Rare Albino Buck Spotted In Northern Wisconsin

A rare, albino whitetail deer buck has been spotted and photographed roaming a backyard in northern Wisconsin. Tracy Weese captured the pictures of this beautiful creature as it roamed her own yard just outside Boulder Junction.

Albino animals are extremely unique and quite dangerous to both themselves and those around them due to their lack of camouflage abilities; sometimes they don’t even make it past childhood because predators can easily spot them from afar or attack before they have time to react.

buck white albino

A Wisconsin woman stumbled upon the spectacular albino buck in her backyard and snapped a pair of now-viral photos. Tracy Weese was peering across the snow-covered yard when the remarkable deer strutted by, wearing its crown adorned with large antlers. ‘His Majesty just strolled through our backyard,’ Weese wrote on Facebook, where she shared two close up shots and one wider shot that captured his regal stride as he made way to find food for himself during wintertime hibernation periods.

The pictures of the albino deer have garnered countless thousands of shares since they were posted. Many commenters called it ‘majestic’ and ‘stunning.’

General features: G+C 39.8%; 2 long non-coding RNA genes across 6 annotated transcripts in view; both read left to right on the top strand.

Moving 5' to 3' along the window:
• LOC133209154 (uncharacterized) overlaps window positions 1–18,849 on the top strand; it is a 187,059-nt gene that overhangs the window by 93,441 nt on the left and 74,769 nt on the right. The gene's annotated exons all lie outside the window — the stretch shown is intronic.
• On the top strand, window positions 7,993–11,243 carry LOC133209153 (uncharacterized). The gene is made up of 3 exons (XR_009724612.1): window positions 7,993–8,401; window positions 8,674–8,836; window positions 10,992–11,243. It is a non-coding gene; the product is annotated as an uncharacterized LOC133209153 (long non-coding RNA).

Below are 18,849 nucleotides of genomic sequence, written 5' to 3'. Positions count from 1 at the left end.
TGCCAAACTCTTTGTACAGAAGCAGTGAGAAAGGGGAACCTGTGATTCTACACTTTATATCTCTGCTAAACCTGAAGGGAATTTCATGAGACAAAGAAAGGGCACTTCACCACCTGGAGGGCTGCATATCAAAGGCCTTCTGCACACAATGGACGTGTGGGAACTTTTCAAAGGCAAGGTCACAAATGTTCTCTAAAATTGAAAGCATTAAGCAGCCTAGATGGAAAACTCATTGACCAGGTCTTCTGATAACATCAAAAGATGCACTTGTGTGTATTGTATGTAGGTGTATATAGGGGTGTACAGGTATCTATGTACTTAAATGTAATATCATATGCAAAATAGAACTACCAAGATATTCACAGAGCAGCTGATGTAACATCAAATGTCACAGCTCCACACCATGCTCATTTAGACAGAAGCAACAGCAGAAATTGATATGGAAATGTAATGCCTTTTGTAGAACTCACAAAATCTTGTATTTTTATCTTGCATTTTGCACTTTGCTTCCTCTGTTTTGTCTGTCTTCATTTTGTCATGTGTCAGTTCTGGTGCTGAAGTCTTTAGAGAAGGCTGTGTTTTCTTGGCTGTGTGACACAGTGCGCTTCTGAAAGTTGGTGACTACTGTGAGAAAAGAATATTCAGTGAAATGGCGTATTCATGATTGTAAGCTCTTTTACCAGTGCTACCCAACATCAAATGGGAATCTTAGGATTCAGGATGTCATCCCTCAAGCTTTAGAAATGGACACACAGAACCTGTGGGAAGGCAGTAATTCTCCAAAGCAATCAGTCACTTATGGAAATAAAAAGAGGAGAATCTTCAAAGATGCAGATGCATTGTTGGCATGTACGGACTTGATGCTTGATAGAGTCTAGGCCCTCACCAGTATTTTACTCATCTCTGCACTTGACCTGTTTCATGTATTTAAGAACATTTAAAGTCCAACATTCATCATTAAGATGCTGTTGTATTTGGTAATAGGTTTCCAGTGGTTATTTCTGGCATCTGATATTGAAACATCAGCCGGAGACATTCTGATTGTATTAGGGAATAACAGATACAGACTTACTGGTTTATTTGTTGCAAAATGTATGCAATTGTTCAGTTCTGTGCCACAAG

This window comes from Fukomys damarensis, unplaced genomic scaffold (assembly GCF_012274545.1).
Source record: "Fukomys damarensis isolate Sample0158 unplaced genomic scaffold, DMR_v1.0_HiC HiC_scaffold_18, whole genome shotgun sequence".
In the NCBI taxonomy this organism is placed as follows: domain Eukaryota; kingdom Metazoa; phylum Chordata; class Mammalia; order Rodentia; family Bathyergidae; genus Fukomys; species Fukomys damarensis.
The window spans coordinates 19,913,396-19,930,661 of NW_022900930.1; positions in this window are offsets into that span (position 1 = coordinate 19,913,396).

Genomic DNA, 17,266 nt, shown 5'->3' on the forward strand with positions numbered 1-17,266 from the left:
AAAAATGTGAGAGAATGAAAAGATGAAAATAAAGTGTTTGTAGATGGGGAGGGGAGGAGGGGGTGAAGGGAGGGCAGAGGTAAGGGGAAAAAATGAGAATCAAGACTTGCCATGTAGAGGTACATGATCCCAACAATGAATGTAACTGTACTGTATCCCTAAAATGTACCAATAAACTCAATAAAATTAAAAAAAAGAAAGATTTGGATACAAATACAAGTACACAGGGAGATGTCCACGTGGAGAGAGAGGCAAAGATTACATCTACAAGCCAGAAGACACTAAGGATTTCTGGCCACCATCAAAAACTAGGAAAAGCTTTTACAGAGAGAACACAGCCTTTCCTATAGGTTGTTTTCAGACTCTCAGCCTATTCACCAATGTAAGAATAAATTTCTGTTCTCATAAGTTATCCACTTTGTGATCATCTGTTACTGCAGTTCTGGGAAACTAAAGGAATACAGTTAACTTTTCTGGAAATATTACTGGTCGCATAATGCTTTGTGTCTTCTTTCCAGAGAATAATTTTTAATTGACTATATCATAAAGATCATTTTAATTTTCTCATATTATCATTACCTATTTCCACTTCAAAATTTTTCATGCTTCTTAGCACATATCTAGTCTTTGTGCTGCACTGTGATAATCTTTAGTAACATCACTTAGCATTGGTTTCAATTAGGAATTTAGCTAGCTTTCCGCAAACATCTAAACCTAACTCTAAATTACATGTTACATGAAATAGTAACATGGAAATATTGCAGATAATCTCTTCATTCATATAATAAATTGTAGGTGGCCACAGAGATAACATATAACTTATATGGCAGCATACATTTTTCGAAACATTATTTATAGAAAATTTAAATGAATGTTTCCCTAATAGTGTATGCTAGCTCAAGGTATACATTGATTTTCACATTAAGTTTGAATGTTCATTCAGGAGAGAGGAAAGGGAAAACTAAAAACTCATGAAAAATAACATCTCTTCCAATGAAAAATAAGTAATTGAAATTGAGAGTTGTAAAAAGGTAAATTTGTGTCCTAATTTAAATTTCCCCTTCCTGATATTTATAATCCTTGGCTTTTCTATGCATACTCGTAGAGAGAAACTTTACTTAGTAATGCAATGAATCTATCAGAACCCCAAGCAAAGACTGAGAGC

white albino buck

Weese clarified that it was an albino, not a piebald. Piebald or pied animals are typically spotted with unpigmented spots on a pigmented background of hair, feathers or scales—but this is not true for all instances! Tracy added that you can see brown splotches in its fur from where he has rubbed his horns against tree branches to remove their velvet coating during mating season.

The white-tailed deer is giving off a scent from its tarsal gland. It was in rut at the time, which meant it had entered the mating season and would be looking for love soon. Rut lasts only about six weeks each year.

The average male weighs around 300 pounds with an impressive length of between 6 and 7 feet tall (but this albino one seems to have longer legs than that). They’re usually no younger than two years old but tend to live until they are 14 or older if taken care of well enough during their lives; however, we don’t know how long our friend here might end up living since he’s such an anomaly.

Wildlife experts say that deer with recessive genetic traits and defects would prove detrimental to the population if they were allowed to flourish. “They are an unusual sight because either of their multiple physical problems or it’s due to predation,” Ed Clark, president and co-founder of Virginia Wildlife Center said. “Protecting them wouldn’t necessarily be in favor for other wild animals.”

The sighting occurred this past November, and there’s no doubt that more locals will be out looking for the buck this coming late fall and winter season.

The Wisconsin Department of Natural Resources says it’s illegal to hunt white deer, which have no hooves or tarsal glands.

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